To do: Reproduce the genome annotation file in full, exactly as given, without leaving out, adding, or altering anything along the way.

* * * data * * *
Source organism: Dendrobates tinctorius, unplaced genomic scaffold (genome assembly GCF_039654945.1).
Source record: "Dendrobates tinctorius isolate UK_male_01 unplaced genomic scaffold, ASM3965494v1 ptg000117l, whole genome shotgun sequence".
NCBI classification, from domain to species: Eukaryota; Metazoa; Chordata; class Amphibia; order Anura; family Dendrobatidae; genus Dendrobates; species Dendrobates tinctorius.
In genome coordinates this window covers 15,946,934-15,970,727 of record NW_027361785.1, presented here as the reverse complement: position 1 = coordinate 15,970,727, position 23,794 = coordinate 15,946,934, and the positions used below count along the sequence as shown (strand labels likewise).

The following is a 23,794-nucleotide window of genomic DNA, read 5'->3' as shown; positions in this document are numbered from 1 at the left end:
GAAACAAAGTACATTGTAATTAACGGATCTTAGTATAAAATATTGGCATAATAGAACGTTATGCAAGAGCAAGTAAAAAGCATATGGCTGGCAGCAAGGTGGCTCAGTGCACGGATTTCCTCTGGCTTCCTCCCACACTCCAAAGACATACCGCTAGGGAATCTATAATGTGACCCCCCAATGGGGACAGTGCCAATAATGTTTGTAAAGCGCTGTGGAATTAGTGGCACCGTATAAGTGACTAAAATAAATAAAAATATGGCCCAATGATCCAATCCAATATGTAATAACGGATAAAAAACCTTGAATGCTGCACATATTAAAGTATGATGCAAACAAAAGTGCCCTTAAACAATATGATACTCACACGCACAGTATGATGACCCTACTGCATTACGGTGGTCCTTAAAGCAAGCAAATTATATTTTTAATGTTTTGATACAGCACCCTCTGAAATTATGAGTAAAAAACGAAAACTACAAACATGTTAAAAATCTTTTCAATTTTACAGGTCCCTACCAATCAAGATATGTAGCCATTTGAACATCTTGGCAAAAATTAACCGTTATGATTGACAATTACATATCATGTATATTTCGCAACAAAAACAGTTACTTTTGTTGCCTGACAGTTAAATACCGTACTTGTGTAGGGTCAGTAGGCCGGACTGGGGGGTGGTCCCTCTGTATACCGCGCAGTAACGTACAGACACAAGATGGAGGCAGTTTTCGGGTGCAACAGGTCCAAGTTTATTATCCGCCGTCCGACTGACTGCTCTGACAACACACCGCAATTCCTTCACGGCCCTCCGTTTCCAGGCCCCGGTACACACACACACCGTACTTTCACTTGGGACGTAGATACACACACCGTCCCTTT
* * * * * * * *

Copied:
Source organism: Dendrobates tinctorius, unplaced genomic scaffold (genome assembly GCF_039654945.1).
Source record: "Dendrobates tinctorius isolate UK_male_01 unplaced genomic scaffold, ASM3965494v1 ptg000117l, whole genome shotgun sequence".
NCBI classification, from domain to species: Eukaryota; Metazoa; Chordata; class Amphibia; order Anura; family Dendrobatidae; genus Dendrobates; species Dendrobates tinctorius.
In genome coordinates this window covers 15,946,934-15,970,727 of record NW_027361785.1, presented here as the reverse complement: position 1 = coordinate 15,970,727, position 23,794 = coordinate 15,946,934, and the positions used below count along the sequence as shown (strand labels likewise).

The following is a 23,794-nucleotide window of genomic DNA, read 5'->3' as shown; positions in this document are numbered from 1 at the left end:
GAAACAAAGTACATTGTAATTAACGGATCTTAGTATAAAATATTGGCATAATAGAACGTTATGCAAGAGCAAGTAAAAAGCATATGGCTGGCAGCAAGGTGGCTCAGTGCACGGATTTCCTCTGGCTTCCTCCCACACTCCAAAGACATACCGCTAGGGAATCTATAATGTGACCCCCCAATGGGGACAGTGCCAATAATGTTTGTAAAGCGCTGTGGAATTAGTGGCACCGTATAAGTGACTAAAATAAATAAAAATATGGCCCAATGATCCAATCCAATATGTAATAACGGATAAAAAACCTTGAATGCTGCACATATTAAAGTATGATGCAAACAAAAGTGCCCTTAAACAATATGATACTCACACGCACAGTATGATGACCCTACTGCATTACGGTGGTCCTTAAAGCAAGCAAATTATATTTTTAATGTTTTGATACAGCACCCTCTGAAATTATGAGTAAAAAACGAAAACTACAAACATGTTAAAAATCTTTTCAATTTTACAGGTCCCTACCAATCAAGATATGTAGCCATTTGAACATCTTGGCAAAAATTAACCGTTATGATTGACAATTACATATCATGTATATTTCGCAACAAAAACAGTTACTTTTGTTGCCTGACAGTTAAATACCGTACTTGTGTAGGGTCAGTAGGCCGGACTGGGGGGTGGTCCCTCTGTATACCGCGCAGTAACGTACAGACACAAGATGGAGGCAGTTTTCGGGTGCAACAGGTCCAAGTTTATTATCCGCCGTCCGACTGACTGCTCTGACAACACACCGCAATTCCTTCACGGCCCTCCGTTTCCAGGCCCCGGTACACACACACACCGTACTTTCACTTGGGACGTAGATACACACACCGTCCCTTT